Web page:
The Algona Upper Des Moines from Algona, Iowa on August 3, 1892 · Page 5
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The Algona Upper Des Moines from Algona, Iowa · Page 5

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Algona, Iowa
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Wednesday, August 3, 1892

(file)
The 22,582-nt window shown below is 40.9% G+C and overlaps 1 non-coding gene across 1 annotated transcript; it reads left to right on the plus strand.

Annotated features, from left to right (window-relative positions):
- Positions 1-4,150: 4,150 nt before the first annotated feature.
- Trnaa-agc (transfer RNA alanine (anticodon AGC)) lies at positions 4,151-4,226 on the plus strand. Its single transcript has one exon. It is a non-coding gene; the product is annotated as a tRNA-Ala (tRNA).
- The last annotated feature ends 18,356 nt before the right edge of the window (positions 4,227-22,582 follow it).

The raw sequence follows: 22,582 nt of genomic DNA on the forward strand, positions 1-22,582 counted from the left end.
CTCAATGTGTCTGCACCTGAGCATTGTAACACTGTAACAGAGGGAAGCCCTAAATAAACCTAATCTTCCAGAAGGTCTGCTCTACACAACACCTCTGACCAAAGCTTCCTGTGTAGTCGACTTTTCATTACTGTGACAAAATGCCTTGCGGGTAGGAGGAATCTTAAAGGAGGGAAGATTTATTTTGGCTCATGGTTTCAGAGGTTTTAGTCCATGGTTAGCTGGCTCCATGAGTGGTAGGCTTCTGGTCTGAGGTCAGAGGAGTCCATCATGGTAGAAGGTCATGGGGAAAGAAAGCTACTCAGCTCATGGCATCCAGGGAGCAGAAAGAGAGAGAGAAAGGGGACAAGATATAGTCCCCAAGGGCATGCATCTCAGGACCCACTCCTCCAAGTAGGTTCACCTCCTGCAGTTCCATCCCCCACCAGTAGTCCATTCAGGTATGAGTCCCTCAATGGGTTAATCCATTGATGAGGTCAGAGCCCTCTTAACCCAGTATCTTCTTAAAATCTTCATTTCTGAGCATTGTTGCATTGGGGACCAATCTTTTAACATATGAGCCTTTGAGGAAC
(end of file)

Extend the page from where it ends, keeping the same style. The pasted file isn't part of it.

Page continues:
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tJPMR DEB MOtNES; ALGONA, IOWA, WEDNESDAY, .AtrGtTST 8, 1892, AND DEPARTURE OF TRAINS. MILWAUKEE A ST. PAtJL. mNo. 2 ....... 10:24 ft m No. 4 ........ 0:30pm Frelght- No.8 ........ il:55pin 14 10 ...... i2:15»m CHICAGO it, NORTHWESTERN. North- _ South- Mix! 11 8:18 a in pass .. 3:31 pin .10:00 am Pass 2:33 p m Mixed 8:07pm Freight.... 10:00 a m AtrlVes at Chicago at 7 a m; arrives at nine* at 8:15 p m. Lv. Des M. 2:30 a m THE CITY, The juvenile temple picnic has been postponed a week. , F. B. Vesper now tides a fine new Century Columbia bicycle. New paint and paper has been put in Heise's shop by Chas. Rosewall. tangdon & Hudson are making bargains these hot days in groceries. The general report is that good fields of corn are up with the season. A great deal is silking out. Work will soon begin on Frank Nicoulin's handsome new home. G. S. McMurray has the contract. Prof. Geo, E. Reed, our former normal teacher, is conducting a teachers' Institute in Pocahontas county. A very pleasant reception was given at Dr. McCoy's Monday evening in honor of Miss {Jjems of Minneapolis. Philip and Henry Dorweiler were over from Garfield Saturday, and they eay corn is all right over that way. The W. H. M. S. will serve ice cream and cake on court house lawn, Tuesday evening, Aug. 9, from 7 to 10 o'clock. The young people of the Baptist church will serve ice cream at the home of John Willey, Aug. 5. All in- 'vited. It is reported that Deputy Mclnroe is out in Nebraska after the man who stole Liveryman Smith's horse some weeks ago. The Carolinians sang last evening to a good audience in the Methodist church, and gave the old plantation melodies in true plantation style. Lightning hit the house of Mr. Bam- say Monday, knocking off a chimney only. Last Thursday it killed a cow for Sam. Patterson north of town. Alex. Dorweiler and Miss Anna E. Hayes are to be married today at the Catholic church in Whittemore. THE UPPKR DES MOINES joins in congratulations. Geo. D. Osborne, a nephew of D. Rice and Mrs. Ingham, is candidate for the republican nomination for recorder inHumboldt county. We wish him 'success. The Good Templars will give an ice cream social on the court house lawn, Thursday evening, Aug. 4. Music by the band. A cordial invitation is extended to all. The Catholic church choir went to Whittemore this morning for the Dorweiler-Hayes wedding. A reception is tendered this evening at the Grand Central hotel. P. M. Taylor sold the Stanton farm north of town Monday to Mr. Kressin for $3,520 all in cash, and had the bills in his hands for a wbile. It is a good deal of money. Among our enthusiastic fishermen is C. Sessions, who yesterday pulled out a 5i pound pickerel. He felt as proud as a man ought to over getting so bier a fish here in the river. Prudence lodge, No. 205, will hold its regular meeting Thursday evening, Aug. 4, at 8 p. m. Visiting 'brethren invited. Much interesting matter will come before the lodge. Plans are being discussed for giving a reception to the teachers' institute and the public generally at the normal building, and allowing them to inspect the new arrangements. The front of the new bank building on State street will be brown stone throughout, and on Dodge stone and pressed brick. It will be one of the handsomest buildings in Iowa. Brunson & Waterhouse and O. E. Palmer have decided to build where the cigar factory stands, and will begin this month. They have not decided whether to build of wood or brick. Ex-Super Visor Studer was in town yesterday and he says he has 50 acres of corn that is better than a year ago, If the fall is as favorable he thinks corn will be better than last year. Miss Zerwick went to Des Moines Friday for a month's vacation before the normal school opens, She takes Miss Adams' place in the faculty, and is a, teacher of fine education and ample experience. Mike Hubbard has a bad eye as a result of the powder explosion last week, and is threatened with blindness, although with care he may entirely recover. The blast cut his hand badly, hesldes burning his face. The institute with 203 teachers here the second day ranks way up at the front of county institutes. A big attendance is a good thing, for half the benefit of the meeting comes from the associations and enthusiasm of a crowd. Another handsome business front will soon grace state street. D. H. Hutoh- ins is putting large plate glass windows in his building and entirely remodeling it for the new clothing firm from Blue Earth. ...... side. It is likely that Mason City will get the eastern terminus of the new railroad across the north end of the county. A tax has been voted to connect at Forest City. This will be a good line for Mason City, as it taps a rich territory. " We hear that Wm. Goodrich had his parn chopped in two in the middle in the big storm a week ago, and one half •was twisted off the foundation. It was JL Wg barn and the damage is serious. u - H. Pendleton also suffered in the storm. 9 1 B. Matson was up at Armstrong £ "day and reports the new city as Doomfpg. Two buildings are up, and a system of waterworks under way. J. §• Graham, Campbell & Reynolds, and Sist of a big well across the town site from the depot, from which the railway will be supplied through a main along the business street. W.F. Carter's trotter and E. P. Jtjircher's pacer are not in the hands of inotnas at Mason City as stated last week; another driver has them. They were sold out by Thomas last year here at home and had all they want of his training. Boating on the mill dam is getting to be a popular amusement. There area number of fine boats on the river and the past week a new boat house has been built by the owners. As the boats are for rent everybody can ride who wants to. Those who heard Eugene Schaffter's lecture on " William Tell" will be interested in his description of school life abroad Which he gives the teachers next week Thursday evening. The lecture will be in the Congregational church and open to all. Miss Amy Clark, daughter of E. C. Clark and granddaughter of Mrs. Elhenan Clark, Was married yesterday to Mr. Arnold, a Humboldt merchant. Miss Clark was a well-known normal student and many friends will wish her all joy in her married life. The new opera house will bo supervised in the building by a man from Minneapolis sent by architect Carter. Mr. Call intends to have everything done to make tho building right, and his superintendent will arrive as soon as the stone walls are done. J. J. Wilson's horse took fright at a cat Monday just as it had been left standing in the buggy shed, and started out on the street on its own hook. It landed against a tree speedily, and a pair of badly smashed thills was the result. No other damage was done. It is likely that C. L. Lund will be actively urged at tho democratic state convention as a candidate for railway commissioner. He ran on the state ticket once before for the place but was beaten at the polls. It is entirely likely that he will get the nomination. A remarkably low railway rate is made to Denver, $14:95 for the round trip from Algona. Tickets are on sale the rest of this week, good for 30 days, and all who want to go to the mountains will never have a cheaper chance. C. M. Doxeee, W. P. Jones, and others are planning to go. The inter-state rifle contest in which members of Company F are interested will come this week at Ft. Sheridan the week following tho opening of the world's fair in October. Iowa ought to win this year and Company F should be off, put on his new suit, hung the old one on the bank and went his way. One of our fishermen seeing the clothes on the bank, and no one about, thought •someone was drowned, and searching parties were organizing when Mr. Wolpert said-he had sold anew suit to a man, who said he was going to the river, and could tell the old one. He identified sensation represented ag Mike Walsh st and Orr is repainting the in- •ain. Capt." Cooke iOt last year. . The social union club had one of the most largely attended meetings last Friday evening it has yet held. Dr. McCoy read a paper, Miss Mary Smith gave a recitation, and excellent music was rendered. It is understood that at the next meeting J. J. Ryan will discuss Knute Nelson's chances to be governor of Minnesota, and that Thos. F. Cooke will have a paper. The full plans of the new opera house arrived Monday, and they give promise of the handsomest opera hall in Iowa of the size. The front of tliebuildingalso will be a great ornament to Algona, and this being our only three-story building, it seems to be all around worthy of note. Mr. Call has the plans at his office, and says that work will be pushed as rapidly us possible. Peter Carmody was in town Monday. A little over a year ago Peter was converted at a revival and his wife had the insane commission examine him. Then when he was away at work she sold all his personal effects and departed for other fields. Peter says that since then she has also been converted and that they are now living together and are moving to Estherville, All's well that ends well. The democratic county convention comes next Wednesday, and then we shall know whether the faithful are willing to stretch out their hands for the offices or not. A good fighting delegation can get J. J. Wilson, or J. J. Ryan, or J. W. Hinchon a congressional nomination, and put Jas. Taylor on the state ticket. We have done all we can to encourage a little enterprise in the matter, but at present the case looks hopeless. Senator Chubb was up at the lot sale at Reynolds last Saturday. Some 10 or 12 lots went at $250 and $200 apiece, and several business houses are assured. J. J. Budlong will open a lumber yard, and three general stores and a milinery shop are to go in. A few years ago Chubb Bros, had about all of Harrison township for a herd ground. And here is a city started in it, and land selling for $250 for 150 by 22 feet. Times change, J. R. Jones says the prospects fora grain crop can be tested somewhat by the demand for machinery.. Whale the sales this year may not quite come up to those of last, he says they will be near it, and in some lines better. i±e has been selling a great many harvesters, sending a car to Wesley, and one to Whittemore for distribution, and others to Bancroft and other stations. There is lots of grain in the county, and good grain too. Some weeks ago Max Herbst on returning from Chicago had his vest and a $125 watch and some money stolen in the Wagner sleeping car. Tlr.-ouc'Jj Geo. F,. Clarke he has brought suu aeainst the company and will undouot- edly recover damages. There were only five occupants in the car, and they were all in in the morning so that » was inevitable that the porter either was escorted to the scene, the clothing, and so the ended. Thos. F; Cooke has been appointed by Gov. Boies general inspector of small arms practice for the state, this position carrying the rank of colonel, This necessitates his resignation as captain of Company F, and gives him full charge of the rules and management of the rifle practice of the four Iowa regiments. In addition he has entire charge of the preliminary rifle contests of the state shooters, and also has the state team in charge at the inter-state tournaments. The appointment came unexpectedly and is a high compliment to Capt. Cooke and a recognition of faithful and efficient service tendered at the suggestion of his brother officers. In his new position he is a member of the governor's staff and will appear at all state occasions. F. M. Taylor was a witness of an amusing episode on the Northwestern train last week while coming from Des Moines. A Dane was coming to Humboldt on a limited ticket which expired at Ames, although he was getting along as fast as he could. Up about- Jewel Junction the conductor told the Dane he must pay or be put off, and the Dane replied that he wouldn't pay nor get off till he reached Humboldt, and at Kamrar the brakeman and conductor tackled him. At first the brakeman struck him but the passengers interfered. After that they wrestled till the railway men were winded and a car seat broken, but the Dane clung to the benches as fast as ever. When they saw they were not able to dislodge him they talked about a policeman and arresting him, but they went off and did not return, and as Mr. Taylor left the train at Eagle Grove the Dane was still riding on his expired ticket and waiting for Humboldt. FEBSONAL MOVEMENTS. Mr. and Mrs. F. S. Dingley are at the lakes. C. C. St. Glair spent Sunday in Mar- shaltown. Dr. A. L. Rist is home from his week at Okoboji. Mrs. Dr. Shore is expected home for a visit in the near future. Geo. E. Clarke is off at Forest City and Fort Dodge on business this week. Mr. and Mrs. Hay will visit Denver this week, and spend a few days in the mountains. S. S. Sessions has gone to Des Moines for state fair work, and will remain till the fair closes. The Sunday excursion to Okoboji was not largely attended from the east. A big crowd came on the western and southern trains. Miss Gove, who visited Mrs. Wm. K. Ferguson a year ago, is returning from her Denver visit, and will be in Algona a week or more meeting her friends. Miss Hattie Stephens goes to St. Paul today on a visit. Her cousin, Miss Barnes of Elgin, 111., who has been Vis- ing her, goes to Charles City to visit friends there. Mr. and Mrs. C. B. and Mr. and Mrs. J. E. Paul are in Algona visiting relatives. C. B. is studying medicine at Iowa City, and J. E. has been on a trip which has taken him through Canada to the Pacific coast and down into Washington. A CHOICE BIT OF FICTION, A Good Story About Willis Hallock —How He Almost Shot Murderer, a At. Adams Tells About His Short Stay in Algona—A Britt Editor Tells a Lie. as- HlGH-GRADE ladies' Taylor's, cheap.—19t2 shirt waists at WE have just restocked our 5, 10 and 25c counters, in basement; no end to the bargains. Geo. L. Galbraith & Co. PEACHES and Hudson's.—19t2 pears at Langdon & NEW invoice of campaign caps for the boys and girls at Geo, L. Galbraitb. & Co.'s. IJow Rates to tlie Twin Cities. On account of the Twin City Jockey club races, the Chicago & Nq:*l-hrrer. - ern Railway company w.Vll sail e::c:"'- sion tickets to St. Paul and Mipnei^O' lis and retuvn at low rates. From stations within a radius of 200 miles tickets will be so'.d on July 25, 26, 80, Aug. 1, 4, 6, 8, 11, and 13, good for return passage until Aug. 15 inclusive. For tickets and further informal'o?. apply to agents Chicago railway.-17t3 & Nor 'j.western A NICE assortment ladies' handkerchiefs—choice 19 cents, regular 25 and 30 cent values, at Jas. Taylor's,—19t2 ot the vest or allowed some one else to lo so. A telegram from Mrs. W. H. Ingham Friday announced the death of Mrs. A H Coughlln at her home in Adams, N Y The funeral was held Sunday. Mrs. Coughldn was a younger sister of Mrs Ingham and of Daniel Rice, and was well'toown as Miss Nancy Rice to all the early settlers of Kossuth. She school several terms & Streater of Bancroft have «\gns out that they will open business Places a,t once. The waterworks. c.on* At Qeo. E, Marble's, Burt. We intend to move into our new store soon, where we will have more and better room. I heartily thank my friends in Burt and vicinity for the veiy liberal patronage given me, and hope with increased facilities to be able to serve you better. We have some bargains to offer that are worth your while to look at. I am here to sell goods as low as possible, but will not buy cheap, shoddy goods. One hundred nice presents for the first one hundred ladies who call on us The Des Moines News conveys an tonishing bit of information to its readers this week as follows: " The information that Willie Hallock will start a paper in Bancroft, Kossuth county, revives an incident in a tragedy which stirred up the whole state ten years ago. Many people will remember the brutal murder of Mayor Stubbs of Polk City by two men who called him to his door and shot him down. These men were tracked to Elkhorn Grove in Audubon county and for three days held at bay 1,500 men. Finally they were driven out by hunger. One was shot down, and the other lynched two weeks later in Harlan. During the siege in Elkhorn Grove, Willis Hallock, then a boy, who was with the besiegers, ran onto the two murderers in the brush and before he could shoot them or give the alarm they shot him down. For weeks his life was despaired of but finally he recovered. Citizens of Audubon and Cass counties presented him with a medal and purse and ho took the money to educate himself. He later on engaged in the newspaper business and by his grit and energy has succeeded in making a good reputation in his chosen profession." Whatever Hallock the News may have in mind it certainly is not our late local on the Republican and before that peaceable and orderly farmer boy of Burt, whose brother is to open up at Bancroft. Think of Willis Hallock running two murderers into the brush in the hope of getting a shot at them 1 Shades of the peaceful quakers defend us. The bare thought of such a circumstance is overwhelming. Willis may have often set the dog on steers in the corn, or pelted frogs with a pea shooter, or even twisted a hen's neck, -and helped to ring the porcine snout, but we feel safe in saying positively and unqualifiedly that he never ran with revolver waving very far after men who had weapons and a well-known habit of using them, and that the News' story is essentially, a libel. Al. Adams Visits Algona. In the last Humboldt Independent Al. Adams says: "As a very interesting and agreeable after-piece to the editor's meeting at Spencer the Independent firm enjoyed a treat at Algona while waiting between trains. While at the hotel waiting for time to go by vere called upon by Mrs. A. D. Clarke in her family carriage and taken to ride nearly all over the city, and noted with pleasure the many elegant residences in well kept grounds in the different parts of town; the views on north Thorington street being especially delightful, as also the several blocks in the neighborhood of W. H. Ingham's, A. D, Clarke's, and Dr. Sheetz' residences. The time spent was one of the jolliest hours of many years and we shall credit Mrs. Clarke with adding a year to the life of the editors by her thoughtful kindness. May her shadow never grow less. There is a large amount of new building being done in Algona this season. The new opera house building, the new bank building, and the new A. D. Clarke building being the most notable. We are glad to note the growth of our enterprising sister on the north, and we believe we lose no reputation for fairness in say- iny that the future of Algona is to be an extraordinarily bright one." Interesting but Not True. The Britt Tribune of last week says: "Work on the new brick block will be commenced now immediately, the contract having been lot to Capt, E. C. Collins of Garner, Iowa. The builders were so unfortunate as to let the former contract to an unprincipled carpenter from Algona, who went back on his agreement, and work had to be temporarily suspended. The owners are very much pleased to think that they have this time dealt with a man of responsibility, and Mr. Collins' name in connection with the work assures a good job. The building is to be ready for occupancy Nov. 1." The " unprincipled carpenter" is O, W. McMurray and inquiry elicits from him that no contract was signed by him nor made by the builders. He made a bid, which was not accepted. New plans were made and he made another bid, * They then wanted him to sign the contract to do the new work on the terms of the first bid, which he refused to do. That is all there is of this story. Our esteemed contemporary could have given Capt. Collins a good puff, and still stated the facts. dian reservation, and is allowed a 30- day leave of absence each year, and is now around looking up the family, and stopping a day or so with each. He is a member of the South Dakota legislature and has been since it became a state. The first time he ran he had a rather hard pull to get the nomination; but the second time he was nominated by acclamation and elected by a large majority. He was offered tho United States senatorship by the alliance party of his state two years ago, provided ho would favor a few certain bills that were up before the senate, but being a republican dyed in the wool he had the moral courage to say no, that he would not sell out his principles for anything of the kind. He is an older looking man than the doctor, but is two years younger. He is a very genial man and many of our citizens will remember his visit pleasantly for tho time spent with him while ho was here. Bert Giddings spent Sunday with his friends at Garner. Mrs. T. R. Hackett of Hawardon and her sister, Miss Spcenbury, are hero visiting their sister, Mrs. William Presnell. A couple of "dago" peddlers were picked up one day last week for selling in our town without a license. They kicked a little at first, but when they had to face the heated countenance of our mayor as he puffed into his office from supper, they concluded to pay their fines and leave the town. Miss Fannie Waito of Hampton arrived here on Monday to visit her parents, Mr. and Mrs. O. Robinson. Albert Donaldson of Clear Lake and Marilla Robinson of Wesley are to bo united in marriage on Wednesday, Aug. 3. Mr. Donaldson is well known here and is a wide-awake, enterprising young man, while his intended wife is one of Wesley's finest young ladies, a daughter of O. Robinson, and is highly respected by everybody here. A fuller report will be given later. Jake Isenberger of Burt was doing business in our town Monday of this week. He says Burt is booming as well as the rest of the towns in the county. John Ward has been in Chicago on business for the past week. Guy M. Butts was visiting friends at Plymouth Saturday, and stopped over Sunday at Mason City to see his best girl. Markets: Wheat, 60c; oats, 22c; flax, 80c; corn, 28c; hay, per ton, $2.50; hogs, per cwt., $5.25. HAVE IT THEIR OWft WAY, School Mains ftnd Masters Hate Possession of the Town and It Big Institute is the Result, The Session Began on Monday Morning with an Attendance of 803—The Record Thus Fat. FENTON. FENTON, Aug. 1.—Miss Flannigan closed hor school in the Dreyor district Saturday. Harvesting will soon be here and the hot weather is here, so they say; should judge so too, from the amount of sighing that was to be heard from all quarters, " Oh, for a breath of fresh air." Miss Wessel closed her school in the Light district Tuesday. Her services were highly spoken of and it was hoped she would come back to teach the winter term. The Epworth league has recovered; think it must have been sick for awhile. Mrs. Zweifel has moved into her new house. Chickenpox is the fashion with some folks. Angle Moore is visiting in east Fenton. Wm, Harsh and family of Bancroft were visiting with their parents last week. Miss Anna Wessel goes to visit her brother at LeMars and be there at the dedication of the church being built by Rev. Geo. Wessel. S. Wilcox made a flying trip toRuth- uen last week, Mr. Roach is slowly recovering from a long sickness and he looks very poor- The teachers have the town this week to the number of 203, and they are welcome. Their annual visits suit the summer season nnd they enliven us just when we need it most. Algona greets them cordially. The formal reception was tendered last evening. Mayor Sheetz in one of his happiest addresses welcomed them, Miss Simms responded appropriately for the teachers and Ruth Reed for the scholars. Prof. Shoup followed with interesting lecture on "The Old Schoolmaster." A quartette consisting of Miss Cora Sotchcll, Mrs. Maggie Waldo, D. T. Smith and Geo. Jlamil- ton, rendered novonil fine musical selections. The attendance at (,1ns institute is tho largest over numbered at the third day, and work begun from the opening hour. As ti working session this wifl. bo among the best over hold. The names of the teachers attending are given below. Algonn—NcllioO. Taylor, Lutio J. Wallace, Jennie Pettibone, Josio Pettlbone, Gertrude Pay no, D. H. Setcholl, Julia A, Hill, Lizzie Johnson, Eva M. Schoff, E. C. Dryden. W. A. Covoll. Eva Wilson, Mary Rawson, Alice Urch, May Sarchott, Annio Johnson. Ornina Covoll, Dora Kellogg, Ida Campbell, Josio Hudson, Gertie A. Covoll, Nellie M. Stnley, E. L. Mantor, Ella New- combo, Jossio Nowcombo, M, H. Stockwell, Lulu Nowcombc, Minnie L. Shadle, Emma Halvcrson, Matnio E. Gilbrido, Mattio . Hodgson, Bessie Dodge, Agnes Young, Franlde McMurray, Mary MeDermot, Bortha Hcise, Lillian Donvurd, Libbie Gil- bvicio, Cora Rood, Mary Johnson, Bertha Mann, Lola Randall, Lena E. Wallace, Do Etta Randall, Mae M. Miller, Alice Potter. Jennie Whitman, Ethel Whitman, Mabel Altwegg.Emma Walker, Hattie Schry vor, Celestia Rood, C. F. Buker, Nettie L. Hall, Anna Zanko. David Miller, Walter Frasor, May King, Emma Gilbert, Maud O. Smith, Minnie Rice, Elbert Tuttle, Jennie M. Bailey, Edith Call, Margaret Rutherford, Libbie Fox.LillianDecker, Eva L. Whitney, Hattie E. Chesloy. Willie A. Campbell, Nettie L. Duraut. Cora Wise, Ottmor Bossingham. Jennie Fahnestock, H. La Favor, Dora Weber, D. E. Covoll, Viola Mann, Anna Altwegg, Nettie Owen, Laura Gilbert, Julia Tollier, Nora Mclnroo, Edgar Busli, Grace Smith, Lu R. Smith, Laura Boals, Gertrude Wheelock, Ida M. Laird, Carol Nelson. Lillie Howard, Maude Cowan, Arthur King, Zoa Jones, Cannio Wilson, Mrs. L. M. Horton, Anna Mcluroe, Louie Dawson, Jennie Thompson, HattioNoblo, Hattio Stephens, Renwick—Ernest Mills. Bancroft—Myrtle Hunt, Emma Adolphson, Esther Adolphson, Maggie Gourley, Sarab Gourley, Adda Davison, Nellie B. Urloll, Lizzie Furstenberg, Susie Hackl, Winnie Gannon, AngioCoe, Caroline Wesley, Mattie Warner, Emma Smith, Frank Winter, Alden Winter, Carrie Sorronson, E. E. Gray, J. A, Freeh, Ida Hunt, Ida Swansou. Soneoa—Winnie Coffen, Mary Ormiston, Edio Fish, Sadie Fish, Sylvia Fish, Gazelle Alcorn, Mamie Sculley. Led yard—Mary Herielt. Whittemore—Kate Flanagan, Delia Flanagan, Mamie Butler, Maggie Hayes, Cora Bixby, Josephine Lidley. Mamie McDonnell, Dora Bui-bank, Louie Fail-burn, Mary Bates, Annie Hayes, Lucy Rawson, Minnie Newman, Birdie Hotelling. Sexton—Delia Laird. Lotts Creek—Mary Rannoy. Wesley—Lillian M. Hill, Willie Shaw, Anna Longbottom, Alfleda Shaw, Tracie E. Kernan, Jane Longbottom, Edith Chapin, Esther E. Kernnn, M. Chapin, Annie Ward, Louisa Ash, Bridget Cosgrove, Kate Lar- Icin, Ada Adams, Nellie Govern, Lio^a Hopkins, Ramsay—W. L. Clement, Anna Welhou- sen, Marena Winter. Corwith—Carrie Colburn. Burt—-Jessie Angus, Edith Wagner, Cora Paine, Mildred Taylor, Lolla Bartlett, Emma L, Jain, Bessie Wightman, Abbio M. Goodwin, Sadie Taylor, Mary M. Chipmau, A. A. Sifert, Blanche Henley, Cora Hanna, Nellie Salisbury, Maude Gingery, Frances Kriethe. LuVerne—Elsie Packard, Ernest Raymond, Lizzie McLaughlin, Flora Btoddard. West Bend—Margaret Dorweiler, C. M. Hays. Buffalo Fork—Rose A. McNeil. Swea—Helena Haydon, Mrs, C. F. Bu- Iter, C. M. Wasson. Irvington—Laura Parsons, Addie Sample, Clara Hodges, Sadie A. McClellan, Mary Gaffney, Emma Hodges, Mary E. Sims, Sadie Dunn, Estolla L. Brooks. Total membership, 208. in our new store. 35 GKO. E. MAHBLE, Burt, Iowa. Reduced Bates to Cedar Rapids. On account of the annual convention of ilie grand lodge Knights of Pythias the Chicago & Northwestern Railway company will sell, on Aug. 8-to 10'in- clusive, excursion tickets to Cedar Rapids and return at one and one-third fare for the round trip, good for return passage on or before Aug. 15, 1892. For tickets and full information apply to agents Chicago & Northwestern Railway company.—18t2 deatli. , The ereatest mistake a tramp, pea- llae -f l?,nv T i,Vo Bver makes is to take dler >or such like ever makes i= ,~ >_.-_ atC A Redder took a bath in he esterday town'was,, bought and for a time of excitement, suit of clothes, the He too, NINETEEN cent handkerchief sale at Taylor's, today.—J9t2 STANDARD and half-and-hulf twine »t lOo a pound at A, M. &<*. M. Joha- son's.—18t2 FOB real estate time loans -at the very , , the proper time lowest rates, make inquiry «* the ft£ an/ TO** ' «»tt* Couaty bank, 1 ALWAYS ON THE UP (JBADE, Our Enterprising Friends at Wesley Have Good Reports to Make of Themselves and Their Doings. WESLEY, Aug. 1.—Farmers in this part of the county have commenced to harvest their barley, and they say it is a good crop. A gentleman named Oleson of Britt has opened a barber shop over Kunz' store. He has a pleasant place for a shop, and from the manner in which he handles his razor one would think he is "on to his job." The building boom still continues. Z. S. Barrett has commenced laying the foundation for another new house on the north half of the block where he now lives; also Mrs. Nelson has a new house already set up on her residence lots on Ash street. B. F. McCormack of Fort Bennett, S. D., has been here for the past few days •visiting his brother, the doctor, of this place, Mr. ^JoQornigjOk is the superinr of the Jp,dian school P? the In* LOTTS CREEK. LOTOS CTEEK, July 30.—A wedding at F. Schnuckles' yesterday. You will have to wait for your beef as our butcher attended the wedding. There is talk of another one in the near future, Storoska has built a large barn on 33, and also E, C, Lashbrooks on 22, he was his own carpenter. John Markgraf has built a house 16x26, 14 foot posts, on 10. How is it John, is it for rent, or what? Ramboth is building a large barn. Another shower this week Wednesday that beat all the others, Our advice to that prophet is to keep out of our reach. R. T. Seckler has a fine organ of W. W. Kimbal's make. John McCowen is getting ready for harvest or something. He has got a buggy and harvester lately. A pleasant birthday party at' Mr. Lemmyers last Sunday. Baptist Progress. The stone work has been let to Jake Neilson and M. Johnson. When they have finished the foundation of the Catholic church our work begins. J. D. Shadle was the lowest bidder on the carpenter work, and received the job. Tomorrow we expect to close the purchase of the lumber from some one of the three lumber firms of our enterprising city. Next week we expect to see chips flying about the old church. Now Is the time to pay up the half of your subscription and thus encourage the work all along the line. Come to the covenant service next Saturday at 2 MACHINE oil nt Langdon & Hudson's. JUST a few more of those men's light coats left, only 25c, at Geo. L, Galbraith & Co.'s. Tlie TJoom nt Ax-nistrong. Elmore Eye: Pugsley & Son are preparing to erect a 50-barrel roller mill at the new town of Armstrong, in Emmet county, Iowa. Tho mill will be fitted throughput with the latest improved machinery, using gas and electricity as a motive power. As there is no mill within 20 miles of the new town the new institution will no doubt prove a great boon for the farmers and a profitable investment for the proprietors. The lumber used in this structure will be freighted from this place. Democratic State Convention, On account of the democratic state convention the Chicago & Northwestern Railway company will sell on Aug. 18 to 18 inclusive, from all stations in Iowa, round-trip tickets to Davenport and return at one regular first-class fare. Tickets good to return on or before Aug. 20, 1892. For tickets and full information apply to agents C. & N. W. Railway company.—19t2 FARMERS! See the new steel wheel, steel framework, steel platform, steel wink, folding bundle carrier, chain drive, balance reel, self lock lift, infallible knotter, single apron harvester— a marvel of ingenuity, at A. M. & G. M. Johnson's warehouse.—18t2 p. m. CORN' &U W. P. $$ cent? delivered cm my farm, ' Town Lots In Armstrong, Lots are still selling well in the new town of Armstrong, in the eastern part of Emmet county, Iowa, on the new line of the B., C. R. & N. railway, and several buildings are in course of construction. We are informed that the opening sale of lots in the new town of Reynolds, east of Armstrong) in JCos- suth coupty, will be on Saturday, July 30.-18H